Ferries will be plying the River Derwent in a matter of months with the Tasmanian Government announcing today that Roche Brothers (Navigators) would run the proposed one-year trial between Bellerive and Sullivans Cove.
The Intercity Cycleway is getting a workout from our social ride leaders over the coming weeks with all of the southern rides utilising this critical piece of infrastructure, while our north-west riders make the most of their quieter roads to see Latrobe and Sassafras.
A coalition of 13 walking, bike riding, transport, health and research groups are urging the Victorian Government to make it easier for people to walk and ride as more Victorians return to working onsite.
The government has lodged its designs for council approval for bicycle parking at the new bus stop park’n’rides in Kingston, but confusingly they are proposing two types of parking rather than establishing a consistent approach.
We are mid way through Bike Week with the Devonport Family Ride and Women and Wheels done and dusted but Kingborough Treasure Hunt, Cornelian Bay family ride, Domain social ride and Why we Cycle screening in Launceston still to come.
An organised mass participation ride like Around the Bay can act as a powerful motivator at any point of a health journey, but at one cardiac health clinic in Melbourne's it is serving as a vital pathway on the road to recovery.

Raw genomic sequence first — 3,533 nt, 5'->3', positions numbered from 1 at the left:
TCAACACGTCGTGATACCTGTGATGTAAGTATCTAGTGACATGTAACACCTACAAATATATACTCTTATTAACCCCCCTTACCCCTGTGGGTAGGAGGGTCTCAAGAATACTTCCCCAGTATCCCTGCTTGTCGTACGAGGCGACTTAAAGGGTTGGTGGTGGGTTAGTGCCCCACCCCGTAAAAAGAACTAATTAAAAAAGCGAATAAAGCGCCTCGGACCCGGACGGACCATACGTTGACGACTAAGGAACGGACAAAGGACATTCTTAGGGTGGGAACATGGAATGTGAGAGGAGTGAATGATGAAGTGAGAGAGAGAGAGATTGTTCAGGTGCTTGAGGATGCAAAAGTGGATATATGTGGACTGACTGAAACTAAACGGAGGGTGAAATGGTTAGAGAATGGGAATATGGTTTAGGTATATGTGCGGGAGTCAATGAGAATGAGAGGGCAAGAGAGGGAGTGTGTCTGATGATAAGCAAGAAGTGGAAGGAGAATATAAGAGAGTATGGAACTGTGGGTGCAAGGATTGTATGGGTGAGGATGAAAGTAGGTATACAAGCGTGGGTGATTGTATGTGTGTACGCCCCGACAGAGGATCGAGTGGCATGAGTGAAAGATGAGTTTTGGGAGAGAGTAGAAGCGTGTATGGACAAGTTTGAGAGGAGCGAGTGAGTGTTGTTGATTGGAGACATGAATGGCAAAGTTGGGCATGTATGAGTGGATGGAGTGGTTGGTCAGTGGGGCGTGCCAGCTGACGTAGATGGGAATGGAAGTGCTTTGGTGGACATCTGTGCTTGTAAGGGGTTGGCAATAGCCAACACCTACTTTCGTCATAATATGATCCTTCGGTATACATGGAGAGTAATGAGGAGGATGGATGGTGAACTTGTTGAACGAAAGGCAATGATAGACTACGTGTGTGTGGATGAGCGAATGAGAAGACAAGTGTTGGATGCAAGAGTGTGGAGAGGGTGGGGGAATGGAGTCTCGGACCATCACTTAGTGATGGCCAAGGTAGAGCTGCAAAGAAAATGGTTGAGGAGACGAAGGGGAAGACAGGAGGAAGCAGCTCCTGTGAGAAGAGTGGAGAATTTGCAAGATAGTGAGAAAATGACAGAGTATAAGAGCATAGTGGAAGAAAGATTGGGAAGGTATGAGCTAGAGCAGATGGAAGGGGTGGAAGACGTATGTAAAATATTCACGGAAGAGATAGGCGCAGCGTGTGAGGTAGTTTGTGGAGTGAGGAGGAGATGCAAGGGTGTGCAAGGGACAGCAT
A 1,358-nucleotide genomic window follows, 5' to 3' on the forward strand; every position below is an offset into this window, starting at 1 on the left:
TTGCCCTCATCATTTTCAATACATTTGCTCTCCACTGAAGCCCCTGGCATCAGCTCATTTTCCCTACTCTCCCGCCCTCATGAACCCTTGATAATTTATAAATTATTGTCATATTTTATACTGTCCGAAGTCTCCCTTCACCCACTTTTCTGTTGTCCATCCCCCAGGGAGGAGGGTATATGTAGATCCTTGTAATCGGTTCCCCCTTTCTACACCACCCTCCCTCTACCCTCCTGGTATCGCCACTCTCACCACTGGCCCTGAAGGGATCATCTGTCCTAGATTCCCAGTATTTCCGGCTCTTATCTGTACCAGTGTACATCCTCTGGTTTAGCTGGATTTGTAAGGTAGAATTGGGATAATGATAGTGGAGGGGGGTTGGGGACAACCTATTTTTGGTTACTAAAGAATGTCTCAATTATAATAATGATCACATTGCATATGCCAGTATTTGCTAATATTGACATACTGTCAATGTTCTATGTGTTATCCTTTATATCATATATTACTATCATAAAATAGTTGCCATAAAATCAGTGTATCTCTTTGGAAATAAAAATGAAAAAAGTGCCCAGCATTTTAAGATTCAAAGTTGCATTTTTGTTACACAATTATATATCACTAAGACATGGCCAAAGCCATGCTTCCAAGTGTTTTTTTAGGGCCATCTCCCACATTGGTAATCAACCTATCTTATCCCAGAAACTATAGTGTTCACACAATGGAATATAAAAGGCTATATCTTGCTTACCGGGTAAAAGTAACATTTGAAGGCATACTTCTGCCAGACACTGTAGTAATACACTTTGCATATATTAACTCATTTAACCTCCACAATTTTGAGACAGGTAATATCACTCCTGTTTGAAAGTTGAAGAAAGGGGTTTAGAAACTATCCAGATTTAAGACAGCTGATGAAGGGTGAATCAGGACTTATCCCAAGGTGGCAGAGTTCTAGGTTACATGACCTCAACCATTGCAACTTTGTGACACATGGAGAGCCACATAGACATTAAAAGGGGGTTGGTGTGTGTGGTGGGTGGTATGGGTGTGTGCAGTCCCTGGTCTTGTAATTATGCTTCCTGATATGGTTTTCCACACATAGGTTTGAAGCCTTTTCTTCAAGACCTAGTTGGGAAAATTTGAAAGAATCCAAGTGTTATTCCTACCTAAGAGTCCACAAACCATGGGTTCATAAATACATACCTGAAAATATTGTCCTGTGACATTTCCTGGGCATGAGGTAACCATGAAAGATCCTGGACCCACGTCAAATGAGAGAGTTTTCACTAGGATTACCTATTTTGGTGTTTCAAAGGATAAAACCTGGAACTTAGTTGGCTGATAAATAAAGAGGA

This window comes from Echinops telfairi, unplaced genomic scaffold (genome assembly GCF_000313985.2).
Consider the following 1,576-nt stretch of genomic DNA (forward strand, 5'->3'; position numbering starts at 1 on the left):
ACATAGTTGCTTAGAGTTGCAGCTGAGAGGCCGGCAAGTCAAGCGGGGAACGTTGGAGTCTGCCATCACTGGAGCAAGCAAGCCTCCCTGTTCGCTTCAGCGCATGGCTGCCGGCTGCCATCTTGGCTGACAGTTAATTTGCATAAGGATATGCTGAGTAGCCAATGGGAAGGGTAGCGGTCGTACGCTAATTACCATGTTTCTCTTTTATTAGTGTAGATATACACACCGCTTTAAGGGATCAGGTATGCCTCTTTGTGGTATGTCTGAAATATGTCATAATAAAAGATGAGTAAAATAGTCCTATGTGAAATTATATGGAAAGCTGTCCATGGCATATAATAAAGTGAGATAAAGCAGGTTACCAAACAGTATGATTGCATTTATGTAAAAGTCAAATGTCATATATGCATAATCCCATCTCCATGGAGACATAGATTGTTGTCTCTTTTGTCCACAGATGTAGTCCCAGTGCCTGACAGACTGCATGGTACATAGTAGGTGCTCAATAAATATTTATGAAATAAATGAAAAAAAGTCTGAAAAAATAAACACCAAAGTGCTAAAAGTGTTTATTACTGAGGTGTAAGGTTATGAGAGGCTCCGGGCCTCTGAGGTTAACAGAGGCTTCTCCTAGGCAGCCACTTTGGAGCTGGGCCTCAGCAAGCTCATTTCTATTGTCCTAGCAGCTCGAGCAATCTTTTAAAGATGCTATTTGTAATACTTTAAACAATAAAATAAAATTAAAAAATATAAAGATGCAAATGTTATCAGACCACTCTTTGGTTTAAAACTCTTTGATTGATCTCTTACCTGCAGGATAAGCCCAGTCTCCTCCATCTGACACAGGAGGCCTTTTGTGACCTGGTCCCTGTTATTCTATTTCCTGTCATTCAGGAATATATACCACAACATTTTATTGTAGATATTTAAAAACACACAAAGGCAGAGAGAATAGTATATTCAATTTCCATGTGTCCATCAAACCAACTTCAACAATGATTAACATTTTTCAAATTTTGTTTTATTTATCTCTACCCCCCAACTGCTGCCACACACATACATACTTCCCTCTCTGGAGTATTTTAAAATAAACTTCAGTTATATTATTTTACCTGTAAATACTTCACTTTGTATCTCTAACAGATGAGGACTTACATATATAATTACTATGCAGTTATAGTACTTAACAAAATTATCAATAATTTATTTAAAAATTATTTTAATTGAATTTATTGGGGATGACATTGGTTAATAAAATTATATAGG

Improving conditions for bike riders and making it easier for everybody to choose sustainable modes of transport can mean great things for the environment, but at Bicycle Network we know there is always more that can be done.
The need to slow car traffic in built-up areas and create separation to protect vulnerable road users from vehicles were some of the strongest themes put to the Victorian parliamentary inquiry into road safety last week.
When staff at Willoughby Public School went to the local council with concerns about car congestion and road safety, they expected to met with engineering solutions to improve the flow of vehicles and people.
Low-speed streets are instrumental in encouraging bike riding and other forms of active transport, and more of them could be on the way in New South Wales following landmark changes to the govermnent's speed zoning standards.
Hundreds of people on bikes, scooters, e-bikes, cargo bikes, recumbent bikes and other modes of low and people-powered transport are expected to join the next Critical Mass event in Melbourne on Friday 30 June.
The Shrine to Sea project, funded by the State Government with $13M in 2018 to provide a walking and biking boulevard between St Kilda Road and the beach at Beaconsfield Parade, no longer contains a walking and biking component.
When the 480 km Tasmanian Trail was first dreamed up back in the 1990s it was by horse riders looking for a multi-day challenge.
Fast-forward 26 years and it’s now bicycle riders looking for an adventure to test their gravel and touring bikes who are now the dominant trail user.